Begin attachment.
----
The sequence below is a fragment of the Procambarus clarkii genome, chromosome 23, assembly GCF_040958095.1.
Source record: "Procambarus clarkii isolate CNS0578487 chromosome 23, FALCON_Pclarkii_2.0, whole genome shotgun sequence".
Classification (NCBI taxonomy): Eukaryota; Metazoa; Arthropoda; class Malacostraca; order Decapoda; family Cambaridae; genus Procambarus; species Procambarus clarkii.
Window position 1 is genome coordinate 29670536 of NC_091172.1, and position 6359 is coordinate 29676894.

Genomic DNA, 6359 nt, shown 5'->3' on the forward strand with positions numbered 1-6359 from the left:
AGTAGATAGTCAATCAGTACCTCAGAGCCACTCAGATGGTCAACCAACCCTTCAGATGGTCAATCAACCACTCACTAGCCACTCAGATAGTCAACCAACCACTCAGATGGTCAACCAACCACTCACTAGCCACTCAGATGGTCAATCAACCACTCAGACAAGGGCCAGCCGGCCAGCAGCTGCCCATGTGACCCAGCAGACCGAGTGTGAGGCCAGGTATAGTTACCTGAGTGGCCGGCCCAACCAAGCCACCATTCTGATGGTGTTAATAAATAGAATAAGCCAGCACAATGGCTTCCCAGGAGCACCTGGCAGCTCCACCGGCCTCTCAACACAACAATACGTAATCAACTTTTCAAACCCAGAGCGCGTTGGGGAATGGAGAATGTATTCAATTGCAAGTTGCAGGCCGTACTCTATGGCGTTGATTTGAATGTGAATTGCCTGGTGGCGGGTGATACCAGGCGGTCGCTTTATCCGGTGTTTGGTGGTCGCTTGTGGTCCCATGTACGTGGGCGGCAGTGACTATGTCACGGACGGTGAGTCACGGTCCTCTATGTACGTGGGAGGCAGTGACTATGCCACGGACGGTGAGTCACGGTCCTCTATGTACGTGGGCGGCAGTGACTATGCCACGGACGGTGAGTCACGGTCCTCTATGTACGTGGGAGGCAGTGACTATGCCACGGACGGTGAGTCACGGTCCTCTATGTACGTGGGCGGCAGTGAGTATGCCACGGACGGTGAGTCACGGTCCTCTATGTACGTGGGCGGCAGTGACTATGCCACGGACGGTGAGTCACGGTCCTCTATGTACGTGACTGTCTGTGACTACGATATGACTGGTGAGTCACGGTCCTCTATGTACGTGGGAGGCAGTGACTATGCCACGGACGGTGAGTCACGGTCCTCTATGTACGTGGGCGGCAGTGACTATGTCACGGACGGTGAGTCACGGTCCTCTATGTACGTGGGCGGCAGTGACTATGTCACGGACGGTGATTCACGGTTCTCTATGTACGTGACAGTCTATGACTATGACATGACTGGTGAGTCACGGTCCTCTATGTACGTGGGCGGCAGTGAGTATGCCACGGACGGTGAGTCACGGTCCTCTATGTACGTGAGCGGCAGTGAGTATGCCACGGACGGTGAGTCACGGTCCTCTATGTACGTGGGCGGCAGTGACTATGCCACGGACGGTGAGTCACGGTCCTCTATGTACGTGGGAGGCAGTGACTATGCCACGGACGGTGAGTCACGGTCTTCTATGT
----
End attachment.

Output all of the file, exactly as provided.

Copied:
The sequence below is a fragment of the Procambarus clarkii genome, chromosome 23, assembly GCF_040958095.1.
Source record: "Procambarus clarkii isolate CNS0578487 chromosome 23, FALCON_Pclarkii_2.0, whole genome shotgun sequence".
Classification (NCBI taxonomy): Eukaryota; Metazoa; Arthropoda; class Malacostraca; order Decapoda; family Cambaridae; genus Procambarus; species Procambarus clarkii.
Window position 1 is genome coordinate 29670536 of NC_091172.1, and position 6359 is coordinate 29676894.

Genomic DNA, 6359 nt, shown 5'->3' on the forward strand with positions numbered 1-6359 from the left:
AGTAGATAGTCAATCAGTACCTCAGAGCCACTCAGATGGTCAACCAACCCTTCAGATGGTCAATCAACCACTCACTAGCCACTCAGATAGTCAACCAACCACTCAGATGGTCAACCAACCACTCACTAGCCACTCAGATGGTCAATCAACCACTCAGACAAGGGCCAGCCGGCCAGCAGCTGCCCATGTGACCCAGCAGACCGAGTGTGAGGCCAGGTATAGTTACCTGAGTGGCCGGCCCAACCAAGCCACCATTCTGATGGTGTTAATAAATAGAATAAGCCAGCACAATGGCTTCCCAGGAGCACCTGGCAGCTCCACCGGCCTCTCAACACAACAATACGTAATCAACTTTTCAAACCCAGAGCGCGTTGGGGAATGGAGAATGTATTCAATTGCAAGTTGCAGGCCGTACTCTATGGCGTTGATTTGAATGTGAATTGCCTGGTGGCGGGTGATACCAGGCGGTCGCTTTATCCGGTGTTTGGTGGTCGCTTGTGGTCCCATGTACGTGGGCGGCAGTGACTATGTCACGGACGGTGAGTCACGGTCCTCTATGTACGTGGGAGGCAGTGACTATGCCACGGACGGTGAGTCACGGTCCTCTATGTACGTGGGCGGCAGTGACTATGCCACGGACGGTGAGTCACGGTCCTCTATGTACGTGGGAGGCAGTGACTATGCCACGGACGGTGAGTCACGGTCCTCTATGTACGTGGGCGGCAGTGAGTATGCCACGGACGGTGAGTCACGGTCCTCTATGTACGTGGGCGGCAGTGACTATGCCACGGACGGTGAGTCACGGTCCTCTATGTACGTGACTGTCTGTGACTACGATATGACTGGTGAGTCACGGTCCTCTATGTACGTGGGAGGCAGTGACTATGCCACGGACGGTGAGTCACGGTCCTCTATGTACGTGGGCGGCAGTGACTATGTCACGGACGGTGAGTCACGGTCCTCTATGTACGTGGGCGGCAGTGACTATGTCACGGACGGTGATTCACGGTTCTCTATGTACGTGACAGTCTATGACTATGACATGACTGGTGAGTCACGGTCCTCTATGTACGTGGGCGGCAGTGAGTATGCCACGGACGGTGAGTCACGGTCCTCTATGTACGTGAGCGGCAGTGAGTATGCCACGGACGGTGAGTCACGGTCCTCTATGTACGTGGGCGGCAGTGACTATGCCACGGACGGTGAGTCACGGTCCTCTATGTACGTGGGAGGCAGTGACTATGCCACGGACGGTGAGTCACGGTCTTCTATGT